I am a grammar geek. I decry the decline of the English language.
History is on my side. Remember the Ken Burns PBS series The Civil War, which aired around 1990? This was a pioneering series in many ways. Most people remember the cinematographic technique, where Burns panned the camera over period photographs, lending the illusion of movement.
I, however, was most struck by the words of the people who lived during the time of the Civil War. The letters home especially impressed me. Many of the correspondents were common folk, educated to the norms of the time. Yet their writing had such elegance and propriety. Even the “lowly private” writing home to his sweetheart composed solid prose, grammatically correct and with proper syntax.
I reflected on that series when I read letters my grandfather wrote home during World War I. He was raised in Nebraska — born in a humble dwelling dug into a riverbank with sod walls. He joined the Navy Reserve and was activated during the San Francisco earthquake in 1906. Later, he served during the Great War.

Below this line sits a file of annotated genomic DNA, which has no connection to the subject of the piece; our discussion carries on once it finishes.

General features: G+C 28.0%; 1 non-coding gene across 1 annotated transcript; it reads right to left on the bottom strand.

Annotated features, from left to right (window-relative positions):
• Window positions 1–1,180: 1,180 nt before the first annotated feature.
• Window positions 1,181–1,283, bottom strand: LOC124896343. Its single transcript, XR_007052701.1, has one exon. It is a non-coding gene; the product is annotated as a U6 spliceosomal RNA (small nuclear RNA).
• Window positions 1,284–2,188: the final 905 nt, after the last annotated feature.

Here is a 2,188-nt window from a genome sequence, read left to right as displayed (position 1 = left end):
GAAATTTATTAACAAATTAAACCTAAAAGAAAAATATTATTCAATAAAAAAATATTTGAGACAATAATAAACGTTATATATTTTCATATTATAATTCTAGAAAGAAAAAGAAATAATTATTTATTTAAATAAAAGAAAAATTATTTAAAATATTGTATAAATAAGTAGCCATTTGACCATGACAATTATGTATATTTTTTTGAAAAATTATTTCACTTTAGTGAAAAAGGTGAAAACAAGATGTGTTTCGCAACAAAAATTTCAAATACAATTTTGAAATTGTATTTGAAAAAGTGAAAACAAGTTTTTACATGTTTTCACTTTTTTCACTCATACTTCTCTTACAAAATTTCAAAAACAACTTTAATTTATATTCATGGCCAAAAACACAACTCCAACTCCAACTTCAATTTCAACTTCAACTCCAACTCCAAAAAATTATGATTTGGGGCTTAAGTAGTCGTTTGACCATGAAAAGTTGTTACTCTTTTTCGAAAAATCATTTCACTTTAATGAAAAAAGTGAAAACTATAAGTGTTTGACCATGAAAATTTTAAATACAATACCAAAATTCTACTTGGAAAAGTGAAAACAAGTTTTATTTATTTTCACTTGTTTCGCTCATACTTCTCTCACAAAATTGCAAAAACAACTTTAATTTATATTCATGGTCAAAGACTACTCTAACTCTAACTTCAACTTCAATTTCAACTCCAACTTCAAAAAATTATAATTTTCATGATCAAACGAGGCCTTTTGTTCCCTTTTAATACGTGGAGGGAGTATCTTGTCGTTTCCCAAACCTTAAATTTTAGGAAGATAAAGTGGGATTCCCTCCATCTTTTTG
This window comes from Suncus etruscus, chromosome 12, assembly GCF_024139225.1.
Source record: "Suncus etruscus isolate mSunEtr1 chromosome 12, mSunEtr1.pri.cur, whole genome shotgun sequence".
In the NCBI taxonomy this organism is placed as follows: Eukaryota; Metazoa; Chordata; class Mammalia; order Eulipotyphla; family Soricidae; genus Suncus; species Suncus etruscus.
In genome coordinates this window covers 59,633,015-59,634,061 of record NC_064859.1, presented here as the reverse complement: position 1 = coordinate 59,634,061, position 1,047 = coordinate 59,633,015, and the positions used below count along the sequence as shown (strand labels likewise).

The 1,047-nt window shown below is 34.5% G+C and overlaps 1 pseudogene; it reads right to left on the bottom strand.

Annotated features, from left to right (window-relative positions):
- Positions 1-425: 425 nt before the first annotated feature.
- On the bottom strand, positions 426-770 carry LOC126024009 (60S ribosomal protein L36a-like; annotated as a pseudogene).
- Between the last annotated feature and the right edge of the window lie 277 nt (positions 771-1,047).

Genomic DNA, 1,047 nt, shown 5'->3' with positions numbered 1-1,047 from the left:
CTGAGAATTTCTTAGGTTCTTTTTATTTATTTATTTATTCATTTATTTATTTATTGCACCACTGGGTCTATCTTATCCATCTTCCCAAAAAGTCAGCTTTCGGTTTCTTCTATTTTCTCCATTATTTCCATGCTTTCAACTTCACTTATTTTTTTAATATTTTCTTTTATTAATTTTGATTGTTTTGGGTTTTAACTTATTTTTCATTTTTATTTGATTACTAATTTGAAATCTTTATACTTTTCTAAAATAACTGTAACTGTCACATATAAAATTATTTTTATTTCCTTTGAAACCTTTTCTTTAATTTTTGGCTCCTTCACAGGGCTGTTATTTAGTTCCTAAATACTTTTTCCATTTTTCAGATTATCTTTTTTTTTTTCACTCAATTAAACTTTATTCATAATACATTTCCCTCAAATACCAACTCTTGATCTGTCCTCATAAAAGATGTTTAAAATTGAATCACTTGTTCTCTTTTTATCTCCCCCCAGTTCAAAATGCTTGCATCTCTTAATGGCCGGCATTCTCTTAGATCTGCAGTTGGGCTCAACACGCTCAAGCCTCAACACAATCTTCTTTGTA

His letters, too, were striking. They were models of proper English, though his topics were workaday — once chiding his sister for not having written him more often. I picture him in a cramped compartment on the ship Imperator, carefully composing his letters, which were flawlessly typed, probably on an old battleship-gray Underwood typewriter.
I had to laugh when I read a forum that discussed guides to grammar. Someone brought up “Elements of Style” by Strunk and White, pronouncing it the best for its size and type.
Of course, someone else had to point out that this venerable little text was first published in 1918, and that certainly there was something out there that is more modern and up-to-date.
1918. Hmmm. That was about the time my grandfather wrote his letters.